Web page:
Examining thin layer cap behaviour in a freshwater industrial harbour



A sediment remediation project in Hamilton Harbour, Lake Ontario, Canada, proposes to use a thin layer cap for managing residual contamination from dredging as well as areas of marginal contamination not included in the dredge plan. Bottom shear stress (BSS) from weather, as well as propeller wash, have the potential to severely erode thin layer caps. The proposed thin layer cap was examined with respect to the BSS expected in Hamilton Harbour over a 6-month period.

Materials and methods

BSS from vessels was estimated using published equations and BSS from weather using the MIKE 3 model. Critical shear stress for the capping sand was estimated using established equations and an annular flume.

Results and discussion

Estimated BSS from marine vessels was found to exceed the critical shear stress in most cases. However, the extent of impact was difficult to determine and was mitigated to some extent by short vessel passage times, slightly differing routes and further sediment movement caused by weather. The average estimated BSS from weather for the study period was found to be below the critical shear stress for the capping sand, but the maximum BSS exceeded for a small area of the site.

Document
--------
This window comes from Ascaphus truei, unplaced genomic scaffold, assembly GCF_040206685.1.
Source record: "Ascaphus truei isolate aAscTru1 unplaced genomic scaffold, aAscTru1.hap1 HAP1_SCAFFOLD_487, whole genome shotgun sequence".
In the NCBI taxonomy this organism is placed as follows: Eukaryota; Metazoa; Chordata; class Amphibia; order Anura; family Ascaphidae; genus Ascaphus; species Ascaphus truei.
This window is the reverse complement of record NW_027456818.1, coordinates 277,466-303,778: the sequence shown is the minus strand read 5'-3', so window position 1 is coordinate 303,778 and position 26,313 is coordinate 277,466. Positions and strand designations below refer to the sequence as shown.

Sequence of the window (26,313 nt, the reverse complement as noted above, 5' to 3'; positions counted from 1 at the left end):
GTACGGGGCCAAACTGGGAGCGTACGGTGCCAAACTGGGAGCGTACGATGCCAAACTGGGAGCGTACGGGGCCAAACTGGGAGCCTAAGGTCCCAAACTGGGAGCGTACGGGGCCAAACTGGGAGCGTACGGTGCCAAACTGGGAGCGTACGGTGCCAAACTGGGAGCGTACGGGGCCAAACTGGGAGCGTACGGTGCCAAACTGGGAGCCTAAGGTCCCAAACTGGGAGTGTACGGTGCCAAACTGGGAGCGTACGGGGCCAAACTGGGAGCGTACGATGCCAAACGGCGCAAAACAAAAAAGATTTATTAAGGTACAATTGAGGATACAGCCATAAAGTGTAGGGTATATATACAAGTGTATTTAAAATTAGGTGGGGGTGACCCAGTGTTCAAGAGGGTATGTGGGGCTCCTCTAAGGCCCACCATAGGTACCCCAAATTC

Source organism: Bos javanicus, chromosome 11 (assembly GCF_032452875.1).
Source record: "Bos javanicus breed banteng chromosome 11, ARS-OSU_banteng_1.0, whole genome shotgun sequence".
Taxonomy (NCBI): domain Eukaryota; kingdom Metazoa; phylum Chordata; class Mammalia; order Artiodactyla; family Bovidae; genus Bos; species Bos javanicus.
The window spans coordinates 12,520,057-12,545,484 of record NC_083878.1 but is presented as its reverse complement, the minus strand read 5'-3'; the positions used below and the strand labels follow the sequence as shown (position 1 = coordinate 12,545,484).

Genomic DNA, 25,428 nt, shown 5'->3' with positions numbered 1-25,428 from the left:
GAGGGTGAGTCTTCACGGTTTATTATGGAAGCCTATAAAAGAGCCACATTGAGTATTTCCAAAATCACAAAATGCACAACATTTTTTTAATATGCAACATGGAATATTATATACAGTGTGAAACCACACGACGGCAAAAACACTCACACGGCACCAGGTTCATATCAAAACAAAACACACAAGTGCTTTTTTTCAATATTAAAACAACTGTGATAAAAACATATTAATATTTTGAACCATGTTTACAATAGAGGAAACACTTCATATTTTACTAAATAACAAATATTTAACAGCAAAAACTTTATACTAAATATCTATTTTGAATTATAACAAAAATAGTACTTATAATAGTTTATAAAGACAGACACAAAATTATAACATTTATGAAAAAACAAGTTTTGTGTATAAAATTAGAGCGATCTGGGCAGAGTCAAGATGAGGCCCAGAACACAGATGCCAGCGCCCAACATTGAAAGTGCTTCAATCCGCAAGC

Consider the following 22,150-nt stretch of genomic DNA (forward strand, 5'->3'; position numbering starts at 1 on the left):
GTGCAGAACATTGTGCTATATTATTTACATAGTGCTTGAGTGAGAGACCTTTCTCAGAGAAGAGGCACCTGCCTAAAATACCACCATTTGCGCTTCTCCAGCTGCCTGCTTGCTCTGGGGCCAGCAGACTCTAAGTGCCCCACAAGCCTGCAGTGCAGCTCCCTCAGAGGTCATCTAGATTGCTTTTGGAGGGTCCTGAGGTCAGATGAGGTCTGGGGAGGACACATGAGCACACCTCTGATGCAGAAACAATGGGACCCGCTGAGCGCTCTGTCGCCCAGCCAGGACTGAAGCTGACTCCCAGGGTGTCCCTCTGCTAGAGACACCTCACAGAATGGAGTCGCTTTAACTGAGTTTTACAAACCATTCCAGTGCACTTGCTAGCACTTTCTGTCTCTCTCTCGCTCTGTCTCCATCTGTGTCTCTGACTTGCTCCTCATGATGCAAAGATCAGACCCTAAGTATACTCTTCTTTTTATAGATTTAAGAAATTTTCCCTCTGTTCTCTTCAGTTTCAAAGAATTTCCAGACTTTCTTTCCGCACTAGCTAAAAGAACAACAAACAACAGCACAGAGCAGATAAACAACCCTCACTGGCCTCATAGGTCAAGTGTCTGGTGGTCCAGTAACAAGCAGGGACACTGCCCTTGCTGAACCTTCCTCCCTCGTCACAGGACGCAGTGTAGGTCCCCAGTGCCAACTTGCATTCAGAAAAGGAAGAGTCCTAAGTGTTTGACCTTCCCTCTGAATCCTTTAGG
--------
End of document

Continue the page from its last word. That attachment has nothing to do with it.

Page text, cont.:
Apart from the shipping routes, the majority of the capping area should remain well below the critical shear stress. However, consideration of a larger grain size of capping material for the shallow areas should be considered. This would be of value for future storm conditions which might exceed what was experienced during the 6-month study period.

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Correspondence to Matt Graham.

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Responsible editor: Gijs D. Breedveld

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Graham, M., Hartman, E., He, C. et al. Examining thin layer cap behaviour in a freshwater industrial harbour. J Soils Sediments 13, 1515–1526 (2013). https://doi.org/10.1007/s11368-013-0749-4

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  • Bottom shear stress
  • Critical shear stress
  • Dredging
  • Randle reef
  • Residuals
  • Thin layer capping